I saved this one for last because it’s really just an adjunct to the full mode. In fact, it is full mode with one difference; bulk load operations are minimally-logged. The log backup and truncation methods apply here just as they did in full mode so nothing really changes. This isn’t a mode you’ll actually run your database in though. If you have a need to backup your logs for full recovery, you’ll run in full mode, and only switch to this mode when you need to do large bulk load operations. Switching to bulk mode for these operations allows you to minimally log them to not only greatly reduce the size of the log, but also to speed the operation.
So if it’s starting to sound like there’s a difference in the recovery capabilities between bulk and full mode then you’re paying attention. In bulk mode you lose the ability to do point in time recovery (PiT). This means that as you’re restoring logs (in full mode) you have the ability to tell it to only restore up to say 2:00pm. This was the last known good data you had and you don’t want to restore any corruption that occurred after that. Bulk mode doesn’t always mean that you’ll lose PiT, but you should count on it since you only have limited control over when SQL Server 2008 kicks an operation into bulk load mode.
Switching between modes
As you would expect, you can easily switch between any of the modes without taking the database offline, or interrupting operations. It’s just a matter of a simple metadata change in the database properties. To do this, you simply open a query window in SSMS and type the following command:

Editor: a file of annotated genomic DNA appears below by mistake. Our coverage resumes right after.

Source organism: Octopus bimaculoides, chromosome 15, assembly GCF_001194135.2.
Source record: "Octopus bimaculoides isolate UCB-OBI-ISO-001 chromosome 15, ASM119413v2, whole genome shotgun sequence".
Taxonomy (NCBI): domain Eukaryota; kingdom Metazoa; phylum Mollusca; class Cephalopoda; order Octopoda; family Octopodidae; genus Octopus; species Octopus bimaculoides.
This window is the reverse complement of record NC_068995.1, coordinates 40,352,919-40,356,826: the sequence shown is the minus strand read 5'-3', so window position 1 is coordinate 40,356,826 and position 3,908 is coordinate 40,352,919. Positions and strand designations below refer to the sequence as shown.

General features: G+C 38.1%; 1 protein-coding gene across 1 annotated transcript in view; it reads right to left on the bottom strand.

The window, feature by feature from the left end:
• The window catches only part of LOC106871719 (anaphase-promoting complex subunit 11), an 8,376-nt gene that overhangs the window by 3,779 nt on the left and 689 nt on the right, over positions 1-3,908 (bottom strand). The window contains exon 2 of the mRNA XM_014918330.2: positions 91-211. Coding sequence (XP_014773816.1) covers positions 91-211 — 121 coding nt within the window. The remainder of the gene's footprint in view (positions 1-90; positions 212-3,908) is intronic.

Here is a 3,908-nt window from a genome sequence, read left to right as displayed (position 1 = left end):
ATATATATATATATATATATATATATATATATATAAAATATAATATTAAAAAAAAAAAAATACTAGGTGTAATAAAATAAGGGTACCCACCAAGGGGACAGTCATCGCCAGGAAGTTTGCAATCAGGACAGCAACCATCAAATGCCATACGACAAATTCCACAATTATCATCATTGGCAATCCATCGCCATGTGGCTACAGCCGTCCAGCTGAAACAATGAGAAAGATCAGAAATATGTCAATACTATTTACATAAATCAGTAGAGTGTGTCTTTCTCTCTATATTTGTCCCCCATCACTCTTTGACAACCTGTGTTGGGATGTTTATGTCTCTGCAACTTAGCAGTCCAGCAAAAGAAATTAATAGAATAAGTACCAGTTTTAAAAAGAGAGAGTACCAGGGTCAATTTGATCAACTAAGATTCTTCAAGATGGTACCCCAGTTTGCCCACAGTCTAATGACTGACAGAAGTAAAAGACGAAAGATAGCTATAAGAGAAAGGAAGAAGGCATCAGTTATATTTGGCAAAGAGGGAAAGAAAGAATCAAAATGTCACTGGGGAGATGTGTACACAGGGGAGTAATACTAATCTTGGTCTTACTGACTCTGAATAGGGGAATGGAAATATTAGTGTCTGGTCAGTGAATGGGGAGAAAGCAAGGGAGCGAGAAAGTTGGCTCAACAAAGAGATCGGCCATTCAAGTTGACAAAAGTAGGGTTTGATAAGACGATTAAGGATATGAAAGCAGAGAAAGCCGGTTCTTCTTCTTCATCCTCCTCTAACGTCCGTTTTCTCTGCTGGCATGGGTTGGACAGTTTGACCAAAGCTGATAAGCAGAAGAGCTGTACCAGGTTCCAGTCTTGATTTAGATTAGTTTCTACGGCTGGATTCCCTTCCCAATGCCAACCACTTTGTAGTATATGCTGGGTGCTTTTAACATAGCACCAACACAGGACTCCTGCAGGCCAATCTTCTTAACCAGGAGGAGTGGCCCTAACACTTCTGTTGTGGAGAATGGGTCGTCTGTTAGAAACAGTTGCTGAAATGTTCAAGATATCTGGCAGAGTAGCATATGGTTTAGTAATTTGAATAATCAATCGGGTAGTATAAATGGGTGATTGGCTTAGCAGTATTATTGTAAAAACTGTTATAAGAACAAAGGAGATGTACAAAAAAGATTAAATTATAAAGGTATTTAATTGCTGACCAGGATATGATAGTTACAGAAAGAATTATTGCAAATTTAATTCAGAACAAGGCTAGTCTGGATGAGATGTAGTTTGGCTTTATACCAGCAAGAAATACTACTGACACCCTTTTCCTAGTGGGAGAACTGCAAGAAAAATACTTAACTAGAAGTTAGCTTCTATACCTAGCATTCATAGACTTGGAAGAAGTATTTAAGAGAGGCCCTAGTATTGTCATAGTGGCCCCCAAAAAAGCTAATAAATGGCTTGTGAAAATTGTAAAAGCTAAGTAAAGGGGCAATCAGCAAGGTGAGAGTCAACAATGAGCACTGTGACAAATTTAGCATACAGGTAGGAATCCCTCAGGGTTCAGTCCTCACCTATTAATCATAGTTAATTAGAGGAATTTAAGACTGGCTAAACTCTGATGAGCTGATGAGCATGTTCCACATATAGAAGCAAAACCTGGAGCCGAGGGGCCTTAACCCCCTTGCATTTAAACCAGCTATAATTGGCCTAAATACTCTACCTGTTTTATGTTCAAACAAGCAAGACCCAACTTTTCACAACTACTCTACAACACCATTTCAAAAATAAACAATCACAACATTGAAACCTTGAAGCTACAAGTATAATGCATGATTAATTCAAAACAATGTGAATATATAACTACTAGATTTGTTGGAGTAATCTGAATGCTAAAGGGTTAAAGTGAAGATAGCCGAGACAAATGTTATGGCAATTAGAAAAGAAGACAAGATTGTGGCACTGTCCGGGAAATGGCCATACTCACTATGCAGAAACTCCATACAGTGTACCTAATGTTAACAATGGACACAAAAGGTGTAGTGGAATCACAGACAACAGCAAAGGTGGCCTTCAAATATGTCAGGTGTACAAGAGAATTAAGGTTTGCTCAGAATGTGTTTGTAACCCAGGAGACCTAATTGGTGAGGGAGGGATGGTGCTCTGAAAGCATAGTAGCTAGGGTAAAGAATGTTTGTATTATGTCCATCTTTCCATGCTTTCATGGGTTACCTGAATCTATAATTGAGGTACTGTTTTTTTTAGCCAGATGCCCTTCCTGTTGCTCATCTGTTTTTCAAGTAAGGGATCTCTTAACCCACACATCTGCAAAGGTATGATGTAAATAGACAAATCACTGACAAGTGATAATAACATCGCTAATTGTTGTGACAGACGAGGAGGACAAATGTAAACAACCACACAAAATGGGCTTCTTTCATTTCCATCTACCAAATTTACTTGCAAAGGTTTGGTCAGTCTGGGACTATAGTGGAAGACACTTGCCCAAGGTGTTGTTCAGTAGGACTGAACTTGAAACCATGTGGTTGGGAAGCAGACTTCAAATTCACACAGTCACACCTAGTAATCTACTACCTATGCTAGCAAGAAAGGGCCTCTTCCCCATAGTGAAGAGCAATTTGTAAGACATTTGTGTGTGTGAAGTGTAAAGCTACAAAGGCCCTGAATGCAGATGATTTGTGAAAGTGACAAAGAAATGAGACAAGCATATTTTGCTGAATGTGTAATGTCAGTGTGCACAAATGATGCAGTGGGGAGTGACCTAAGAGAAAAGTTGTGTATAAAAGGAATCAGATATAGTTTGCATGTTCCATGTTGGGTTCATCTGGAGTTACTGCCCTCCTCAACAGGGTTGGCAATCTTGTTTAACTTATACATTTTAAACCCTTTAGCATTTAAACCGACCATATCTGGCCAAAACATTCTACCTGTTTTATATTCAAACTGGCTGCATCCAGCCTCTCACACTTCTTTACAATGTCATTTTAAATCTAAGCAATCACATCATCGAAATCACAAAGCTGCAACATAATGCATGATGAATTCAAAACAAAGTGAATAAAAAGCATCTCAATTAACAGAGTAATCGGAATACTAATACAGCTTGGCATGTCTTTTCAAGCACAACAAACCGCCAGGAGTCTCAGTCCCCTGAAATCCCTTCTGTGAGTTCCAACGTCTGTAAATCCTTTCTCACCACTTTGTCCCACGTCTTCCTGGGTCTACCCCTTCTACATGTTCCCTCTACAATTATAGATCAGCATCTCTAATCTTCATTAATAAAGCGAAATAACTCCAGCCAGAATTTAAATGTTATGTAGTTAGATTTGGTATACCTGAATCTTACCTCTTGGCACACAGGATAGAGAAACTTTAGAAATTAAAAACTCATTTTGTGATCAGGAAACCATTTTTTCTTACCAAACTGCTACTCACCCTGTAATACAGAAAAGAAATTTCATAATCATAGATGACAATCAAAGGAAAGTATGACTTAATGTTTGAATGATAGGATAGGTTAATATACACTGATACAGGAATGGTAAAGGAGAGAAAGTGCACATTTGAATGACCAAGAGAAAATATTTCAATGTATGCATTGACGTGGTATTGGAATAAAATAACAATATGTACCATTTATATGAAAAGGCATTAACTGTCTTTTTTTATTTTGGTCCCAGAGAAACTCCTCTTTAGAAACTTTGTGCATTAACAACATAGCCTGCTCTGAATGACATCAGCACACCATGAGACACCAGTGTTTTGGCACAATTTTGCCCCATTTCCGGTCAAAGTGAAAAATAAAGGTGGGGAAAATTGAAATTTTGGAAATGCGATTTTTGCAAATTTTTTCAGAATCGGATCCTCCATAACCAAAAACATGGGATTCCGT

ALTER DATABASE databaseName
SET RECOVERY Simple | Full | Bulk_logged
So to set your database named ‘HRCopy’ to simple mode you’d type this:
ALTER DATABASE HRCopy
And again, the editor doesn’t care about whitespace or case so you could type it all on a single in small letters if you like.
Switching modes (specifically to simple mode), as I mentioned before is the only way to truncate the log (outside of a log backup). However, you should really be aware that there are consequences to switching between modes. For instance, if you’re in full mode and you want to truncate the log by switching to simple mode you’re free to do that. However, if you want to switch back to full mode and start taking log backups again, you’ll have to take a full backup before you can do that. In fact, even if you’re in full recovery mode, your database is effectively in simple recovery mode if you don’t have an initial full backup.
This has been a pretty good explanation of the recovery models in SQL Server. And while you could read further to get a better understanding, you can also go far just by understanding the concepts we’ve outlined here.